I challenge anyone to listen to this and not completely lose their shit.
Metasite for AIR’s amazing Localore projects across the USA. Tidy.
Nude tree-climbing and fruit flies: peculiar practices of great writers.
For more of this morning’s roundup, click here.
Pictured: Anton Chekhov and his mongoose Svoloch.
Coming up on our next show we also have an interview with artist Julie Brook about the benefits of solitude. In order to develop her art she spent three years living under an arch of rock on the Isle of Jura and created these stunning sculptures.
maybe, perhaps, almost, kinda spring at long last?
A Spring Clean Symphony
Beautiful new composed feature by Nina Perry for BBC Radio 4 (Loftus Media). Go Nina!
A gorgeous episode of Guy Garvey’s Finest Hour in which he and Mrs Badger take the train to Coney Island. Train songs and other music from Tom Waits, Neil Young, Aretha Franklin and Elvis. Click through to listen.
Picture from the book Coney Island 40 Years © Harvey Stein 2011
“This wilderness sings with a dazzling range of voices… in the wind a forest sings, a treeless plain vibrates like an enormous harp”
Light is returning after the long grey months…
Rinko Kawauchi’s photographs are beautiful. I bought myself her book - Illuminance - as a New Year present and spent a happy morning drinking coffee and looking at her pictures.
“Here’s the bottom line: Start playing with sound. Think of a story you’d like to tell, about your friends, your neighborhood, even just yourself, and try to imagine how you could make it come alive in sound. What would surprise the world about these people and places that are so familiar to you? Go around your neighborhood with your recorder and mic and just listen to what’s around you. Try to think of what the sonic imprint of the place you live is — what sounds are unique to it? What sounds say “home” to you? Get in the habit of thinking sonically. Once you start doing it, it’ll be hard to stop. It’s as if you discover a whole parallel world that you’d only been half noticing before.
Start editing the sounds you record — even if you don’t know what you’re doing. You can find some helpful technical guides on Transom, workshops to listen to from the Third Coast International Audio Festival, and storytelling guides from Ira and Duke’s John Biewen. Put a story with some of those sounds up on Cowbird. Send it to me: I’ll listen. So will others.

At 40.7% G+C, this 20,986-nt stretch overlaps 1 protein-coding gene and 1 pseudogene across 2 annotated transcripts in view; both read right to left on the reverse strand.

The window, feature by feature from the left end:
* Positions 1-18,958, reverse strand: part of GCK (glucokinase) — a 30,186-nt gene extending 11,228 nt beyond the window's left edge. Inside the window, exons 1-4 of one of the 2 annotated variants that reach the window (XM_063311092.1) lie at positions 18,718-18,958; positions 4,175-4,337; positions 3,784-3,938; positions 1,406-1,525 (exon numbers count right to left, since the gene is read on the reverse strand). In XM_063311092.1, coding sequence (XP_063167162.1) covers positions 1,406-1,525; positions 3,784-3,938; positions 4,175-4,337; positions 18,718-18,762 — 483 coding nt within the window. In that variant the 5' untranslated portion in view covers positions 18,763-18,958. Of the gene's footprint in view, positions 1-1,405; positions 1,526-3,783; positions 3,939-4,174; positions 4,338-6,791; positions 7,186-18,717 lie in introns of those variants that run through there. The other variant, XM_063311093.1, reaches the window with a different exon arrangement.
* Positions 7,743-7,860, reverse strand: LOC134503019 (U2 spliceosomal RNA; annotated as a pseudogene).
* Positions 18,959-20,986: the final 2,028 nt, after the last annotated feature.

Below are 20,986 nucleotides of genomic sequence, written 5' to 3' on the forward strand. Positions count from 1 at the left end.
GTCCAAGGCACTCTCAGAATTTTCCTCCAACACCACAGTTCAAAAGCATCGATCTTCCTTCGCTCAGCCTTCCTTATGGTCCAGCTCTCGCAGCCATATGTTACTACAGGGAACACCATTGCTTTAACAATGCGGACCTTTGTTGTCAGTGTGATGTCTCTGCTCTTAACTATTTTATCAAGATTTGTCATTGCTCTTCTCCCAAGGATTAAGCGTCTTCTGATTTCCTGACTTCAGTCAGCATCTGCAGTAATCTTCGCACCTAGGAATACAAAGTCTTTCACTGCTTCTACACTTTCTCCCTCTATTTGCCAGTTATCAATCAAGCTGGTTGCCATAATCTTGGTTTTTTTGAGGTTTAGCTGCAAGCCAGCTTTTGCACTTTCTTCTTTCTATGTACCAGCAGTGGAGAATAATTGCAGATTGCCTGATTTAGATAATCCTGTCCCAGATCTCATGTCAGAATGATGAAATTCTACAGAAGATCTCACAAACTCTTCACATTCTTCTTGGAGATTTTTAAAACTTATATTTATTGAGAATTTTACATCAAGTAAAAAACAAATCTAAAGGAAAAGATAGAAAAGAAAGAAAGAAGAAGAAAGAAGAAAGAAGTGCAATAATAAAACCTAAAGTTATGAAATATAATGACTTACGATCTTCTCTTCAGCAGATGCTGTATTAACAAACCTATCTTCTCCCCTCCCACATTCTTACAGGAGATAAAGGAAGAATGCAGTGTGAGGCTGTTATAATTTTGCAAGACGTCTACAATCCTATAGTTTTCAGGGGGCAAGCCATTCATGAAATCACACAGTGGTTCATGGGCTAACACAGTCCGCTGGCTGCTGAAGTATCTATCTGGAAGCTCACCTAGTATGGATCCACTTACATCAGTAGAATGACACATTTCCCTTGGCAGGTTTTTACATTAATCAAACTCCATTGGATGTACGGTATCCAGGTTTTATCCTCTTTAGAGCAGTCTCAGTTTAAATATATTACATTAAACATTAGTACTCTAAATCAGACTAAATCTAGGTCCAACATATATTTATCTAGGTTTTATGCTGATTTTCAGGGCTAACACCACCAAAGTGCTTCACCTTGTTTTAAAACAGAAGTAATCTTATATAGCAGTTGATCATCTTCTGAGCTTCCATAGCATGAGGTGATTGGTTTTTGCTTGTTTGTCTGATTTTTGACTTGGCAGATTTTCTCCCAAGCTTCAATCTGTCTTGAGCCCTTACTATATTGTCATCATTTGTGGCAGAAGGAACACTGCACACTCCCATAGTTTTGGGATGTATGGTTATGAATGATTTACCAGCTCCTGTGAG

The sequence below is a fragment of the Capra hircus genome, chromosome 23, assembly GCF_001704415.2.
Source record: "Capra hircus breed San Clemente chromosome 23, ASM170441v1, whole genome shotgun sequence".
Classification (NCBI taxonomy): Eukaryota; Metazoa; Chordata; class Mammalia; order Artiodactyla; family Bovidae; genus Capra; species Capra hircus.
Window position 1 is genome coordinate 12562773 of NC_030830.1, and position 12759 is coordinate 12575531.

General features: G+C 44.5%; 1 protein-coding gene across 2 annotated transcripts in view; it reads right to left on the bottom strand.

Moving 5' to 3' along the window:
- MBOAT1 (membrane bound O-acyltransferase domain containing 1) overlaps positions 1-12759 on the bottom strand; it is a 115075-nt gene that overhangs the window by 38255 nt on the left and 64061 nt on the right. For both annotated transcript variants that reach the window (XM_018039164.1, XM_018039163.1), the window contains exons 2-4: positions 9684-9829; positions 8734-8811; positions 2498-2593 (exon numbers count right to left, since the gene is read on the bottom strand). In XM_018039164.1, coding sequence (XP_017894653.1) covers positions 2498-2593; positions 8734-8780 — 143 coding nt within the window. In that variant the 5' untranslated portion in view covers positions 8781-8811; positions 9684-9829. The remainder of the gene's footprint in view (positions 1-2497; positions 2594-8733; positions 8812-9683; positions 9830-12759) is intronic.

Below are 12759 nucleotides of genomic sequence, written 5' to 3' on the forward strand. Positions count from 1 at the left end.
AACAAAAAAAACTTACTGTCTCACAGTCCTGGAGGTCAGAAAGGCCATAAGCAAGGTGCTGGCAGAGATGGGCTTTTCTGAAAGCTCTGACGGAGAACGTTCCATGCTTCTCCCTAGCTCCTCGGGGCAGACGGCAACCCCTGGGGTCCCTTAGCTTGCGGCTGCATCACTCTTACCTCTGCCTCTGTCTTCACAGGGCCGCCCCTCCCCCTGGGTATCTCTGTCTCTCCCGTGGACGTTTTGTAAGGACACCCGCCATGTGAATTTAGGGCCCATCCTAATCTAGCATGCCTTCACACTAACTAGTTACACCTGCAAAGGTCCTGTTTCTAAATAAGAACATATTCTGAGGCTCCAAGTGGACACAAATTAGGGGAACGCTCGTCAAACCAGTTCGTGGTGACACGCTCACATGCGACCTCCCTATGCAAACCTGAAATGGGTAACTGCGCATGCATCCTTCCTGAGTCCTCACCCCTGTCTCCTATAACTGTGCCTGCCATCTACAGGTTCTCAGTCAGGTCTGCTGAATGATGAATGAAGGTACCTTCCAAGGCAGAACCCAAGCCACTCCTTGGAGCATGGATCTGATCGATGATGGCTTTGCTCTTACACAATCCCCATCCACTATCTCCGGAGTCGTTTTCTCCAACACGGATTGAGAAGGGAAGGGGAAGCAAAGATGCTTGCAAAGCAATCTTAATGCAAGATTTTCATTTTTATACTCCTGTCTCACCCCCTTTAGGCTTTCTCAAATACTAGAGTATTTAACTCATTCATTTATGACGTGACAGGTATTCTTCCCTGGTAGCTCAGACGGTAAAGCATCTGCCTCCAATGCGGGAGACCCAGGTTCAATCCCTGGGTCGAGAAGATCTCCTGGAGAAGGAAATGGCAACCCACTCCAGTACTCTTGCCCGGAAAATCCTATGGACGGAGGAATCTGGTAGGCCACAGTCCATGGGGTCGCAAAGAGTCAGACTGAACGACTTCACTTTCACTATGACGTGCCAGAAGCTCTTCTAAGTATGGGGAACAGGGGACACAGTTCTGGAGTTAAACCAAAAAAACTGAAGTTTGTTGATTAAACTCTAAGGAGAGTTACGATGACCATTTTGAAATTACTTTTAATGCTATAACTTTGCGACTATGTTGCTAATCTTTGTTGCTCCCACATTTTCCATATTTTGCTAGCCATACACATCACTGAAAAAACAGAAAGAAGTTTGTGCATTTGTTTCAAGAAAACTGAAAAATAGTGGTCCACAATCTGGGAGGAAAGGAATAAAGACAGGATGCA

And, speaking of listening, do a lot of it. The best way to learn how to construct a story is to pay attention to how the pros do it. Next time you hear a story on This American Life that you adore, listen to how they decided to build the narrative. What questions did Ira ask? What was funny or interesting about it? What details did they include that made the story come to life, which painted a vivid image of the characters or the scene in your mind?
Next time you go to a new place, bring your recorder with you. Use it as a tool for discovery, an excuse to talk to strangers, a way into this new, unfamiliar place. You’ll be an audio storyteller in no time.”
Read the full piece here and check out Tina’s beautiful tumblr here: http://tinaantolini.tumblr.com/
Contest offering prizes of $1,000 in three categories: documentary, prose, and poetry. Guest judge this year is Laura Starecheski, producer with NPR’s state of the Re: Union. The submission deadline is March 15th, 2013.
“I once went down to Neil’s ranch and he rowed me out into the middle of the lake—putting my life in his hands once again. He waved at someone invisible and music started to play, in the countryside. I realized Neil had his house wired as the left speaker, and his barn wired as the right speaker. And Elliot Mazer, his engineer, said ‘How is it?’ And Neil shouted back … ‘More Barn!’” —Graham Nash, talking about how Neil Young first played him Harvest.
The Organist - A brand new podcast from The Believer magazine and KCRW - hurrah!
Click through to listen to Episode one of the Organist, wherein:
- the short-story master George Saunders talks about how riffing as a teenage benchwarmer led to the richly imagined voices of his fiction;
- Parks and Recreation‘s Nick Offerman explains the tortured etymology of the word “podcast” (it’s a conflation of the wordspaw and broadcast — a radio show with claws);
- critic Greil Marcus considers a reissue of the first Bikini Kill EP and a new novel by Percival Everett;
- Amber Scorah tells the story of her defection from the Jehovah’s Witnesses while working as a missionary in Shanghai;
- Pitchfork editor Brandon Stosuy presents five five-word record reviews of excellent new guitar rock;
- the electronic duo Matmos takes a song from their new album apart, piece by piece, revealing its brilliant, pulsating innards;
- a new(ish) film casts a shotgun microphone as its protagonist;
- And more!
- Actually, not much more. That’s more or less everything.